Euro-Region Services, Manufacturing Contract for Second Month

Euro-area services and manufacturing output contracted for a second month in March, adding to signs that the economy continued to shrink in the first quarter.

A euro-area composite index based on a survey of purchasing managers in both industries dropped to 49.1 from 49.3 in February, London-based Markit Economics said today. That’s above an initial estimate of 48.7 on March 22. A reading below 50 indicates contraction.

Rising energy costs are sapping consumers’ purchasing power just as global demand falters and governments across the region cut spending to plug their budget gaps. With economies from Ireland to Spain in recession and European confidence in the economic outlook weakening in March, today’s indicator contributes to signs that companies may continue to curb output and hiring.

The euro-region economy probably “suffered further contraction in the first quarter of 2012,” said Howard Archer, chief European economist at IHS Global Insight in London. “This would put the euro zone back into recession.

A gauge of euro-region manufacturing fell to 47.7 in March from 49 in February, Markit said earlier this week. A measure of services rose to 49.2 from 48.8.

‘No Less Challenging’

The euro-region economy may shrink 0.3 percent this year before returning to growth in 2013, the European Commission said on Feb. 23. The economies of Belgium, Greece, Spain, Italy, Cyprus, the Netherlands and Portugal are all seen contracting in 2012, according to the Brussels-based commission.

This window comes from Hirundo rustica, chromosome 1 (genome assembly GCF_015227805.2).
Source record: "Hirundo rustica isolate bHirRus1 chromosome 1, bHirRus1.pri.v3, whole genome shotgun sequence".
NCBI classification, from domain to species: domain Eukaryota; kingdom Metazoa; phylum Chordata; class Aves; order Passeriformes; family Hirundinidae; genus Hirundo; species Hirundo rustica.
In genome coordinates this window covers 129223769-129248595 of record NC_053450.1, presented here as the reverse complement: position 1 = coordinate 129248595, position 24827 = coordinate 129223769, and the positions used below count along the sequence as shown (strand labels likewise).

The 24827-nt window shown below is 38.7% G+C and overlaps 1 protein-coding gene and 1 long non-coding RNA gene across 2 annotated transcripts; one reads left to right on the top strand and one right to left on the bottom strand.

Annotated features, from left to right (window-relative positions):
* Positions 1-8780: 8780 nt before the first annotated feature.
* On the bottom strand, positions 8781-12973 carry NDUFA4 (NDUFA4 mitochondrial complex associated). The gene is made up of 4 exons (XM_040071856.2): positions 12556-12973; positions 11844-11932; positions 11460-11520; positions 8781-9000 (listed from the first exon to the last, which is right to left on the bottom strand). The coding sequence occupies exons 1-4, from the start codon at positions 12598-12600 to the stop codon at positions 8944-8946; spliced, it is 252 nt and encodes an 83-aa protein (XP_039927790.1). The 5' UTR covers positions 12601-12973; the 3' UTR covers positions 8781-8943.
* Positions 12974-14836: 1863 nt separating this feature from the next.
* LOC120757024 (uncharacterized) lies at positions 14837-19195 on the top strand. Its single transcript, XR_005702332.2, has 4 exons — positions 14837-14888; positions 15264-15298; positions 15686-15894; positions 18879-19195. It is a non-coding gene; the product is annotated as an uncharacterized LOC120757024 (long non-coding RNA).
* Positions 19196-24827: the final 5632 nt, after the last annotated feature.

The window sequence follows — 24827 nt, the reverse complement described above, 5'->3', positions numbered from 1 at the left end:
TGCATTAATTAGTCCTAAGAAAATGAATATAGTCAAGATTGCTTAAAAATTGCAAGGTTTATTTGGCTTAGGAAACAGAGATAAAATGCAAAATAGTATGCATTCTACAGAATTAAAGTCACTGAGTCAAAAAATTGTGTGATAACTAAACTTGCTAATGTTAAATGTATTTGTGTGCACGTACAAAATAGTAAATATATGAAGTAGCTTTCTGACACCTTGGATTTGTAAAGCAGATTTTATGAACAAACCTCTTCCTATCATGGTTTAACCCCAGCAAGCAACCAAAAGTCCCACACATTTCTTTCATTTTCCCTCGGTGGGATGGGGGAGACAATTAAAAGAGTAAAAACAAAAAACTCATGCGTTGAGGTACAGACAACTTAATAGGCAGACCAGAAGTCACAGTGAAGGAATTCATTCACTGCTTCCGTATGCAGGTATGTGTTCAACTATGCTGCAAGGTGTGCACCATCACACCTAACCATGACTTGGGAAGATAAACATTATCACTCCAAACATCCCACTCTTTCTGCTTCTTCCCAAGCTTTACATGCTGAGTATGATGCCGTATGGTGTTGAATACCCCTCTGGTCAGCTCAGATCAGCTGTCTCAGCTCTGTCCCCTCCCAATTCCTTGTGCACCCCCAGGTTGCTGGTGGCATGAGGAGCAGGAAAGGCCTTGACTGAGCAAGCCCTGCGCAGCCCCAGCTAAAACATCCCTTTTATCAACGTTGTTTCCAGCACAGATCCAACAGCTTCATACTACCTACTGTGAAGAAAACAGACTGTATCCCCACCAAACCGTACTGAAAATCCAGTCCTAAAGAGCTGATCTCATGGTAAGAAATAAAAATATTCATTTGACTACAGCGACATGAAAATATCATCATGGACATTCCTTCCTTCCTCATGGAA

Adding to signs of a deepening slump, euro-region unemployment jumped to 10.8 percent in February, the highest in more than 14 years, and industrial orders dropped the most in four months in January. Retail sales probably fell in February, according to a Bloomberg News survey. The European Union’s statistics office will report that release at 11 a.m. today.

Michael Diekmann, chief executive officer at Allianz SE, Europe’s largest insurer, wrote in a letter to shareholders published on March 23 that he expects 2012 to be “no less challenging” than last year. Schaeffler AG, the world’s second-biggest maker of roller bearings, last month forecast slower sales growth in 2012 as European markets weaken.

“The euro-area economy is not likely to be recording stabilization in gross domestic product until at least the middle of the year,” Julian Callow, head of international economics at Barclays Capital, said in an e-mailed note.

The European Central Bank, which injected more than 1 trillion euros ($1.3 trillion) into the system to help fight the turmoil, will probably keep its benchmark interest rate at 1 percent, matching a record low, when council members meet today, according to a Bloomberg survey. President Mario Draghi said last month he sees “signs of stabilization” in the euro area.